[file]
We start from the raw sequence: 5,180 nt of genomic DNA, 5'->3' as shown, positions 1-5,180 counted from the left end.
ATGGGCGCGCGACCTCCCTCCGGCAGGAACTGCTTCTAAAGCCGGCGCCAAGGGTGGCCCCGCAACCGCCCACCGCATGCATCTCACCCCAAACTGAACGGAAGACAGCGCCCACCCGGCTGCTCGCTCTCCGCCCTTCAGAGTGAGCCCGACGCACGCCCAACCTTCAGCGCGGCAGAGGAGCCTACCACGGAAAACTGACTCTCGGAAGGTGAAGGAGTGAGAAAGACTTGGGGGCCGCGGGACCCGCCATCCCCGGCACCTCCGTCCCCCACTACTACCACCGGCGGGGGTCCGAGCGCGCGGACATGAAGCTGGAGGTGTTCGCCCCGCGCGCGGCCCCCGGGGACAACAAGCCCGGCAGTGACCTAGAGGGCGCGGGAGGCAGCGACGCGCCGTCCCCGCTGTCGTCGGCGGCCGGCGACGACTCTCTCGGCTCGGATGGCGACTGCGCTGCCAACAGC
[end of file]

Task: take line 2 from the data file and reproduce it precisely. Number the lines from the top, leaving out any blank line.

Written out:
ATGGGCGCGCGACCTCCCTCCGGCAGGAACTGCTTCTAAAGCCGGCGCCAAGGGTGGCCCCGCAACCGCCCACCGCATGCATCTCACCCCAAACTGAACGGAAGACAGCGCCCACCCGGCTGCTCGCTCTCCGCCCTTCAGAGTGAGCCCGACGCACGCCCAACCTTCAGCGCGGCAGAGGAGCCTACCACGGAAAACTGACTCTCGGAAGGTGAAGGAGTGAGAAAGACTTGGGGGCCGCGGGACCCGCCATCCCCGGCACCTCCGTCCCCCACTACTACCACCGGCGGGGGTCCGAGCGCGCGGACATGAAGCTGGAGGTGTTCGCCCCGCGCGCGGCCCCCGGGGACAACAAGCCCGGCAGTGACCTAGAGGGCGCGGGAGGCAGCGACGCGCCGTCCCCGCTGTCGTCGGCGGCCGGCGACGACTCTCTCGGCTCGGATGGCGACTGCGCTGCCAACAGC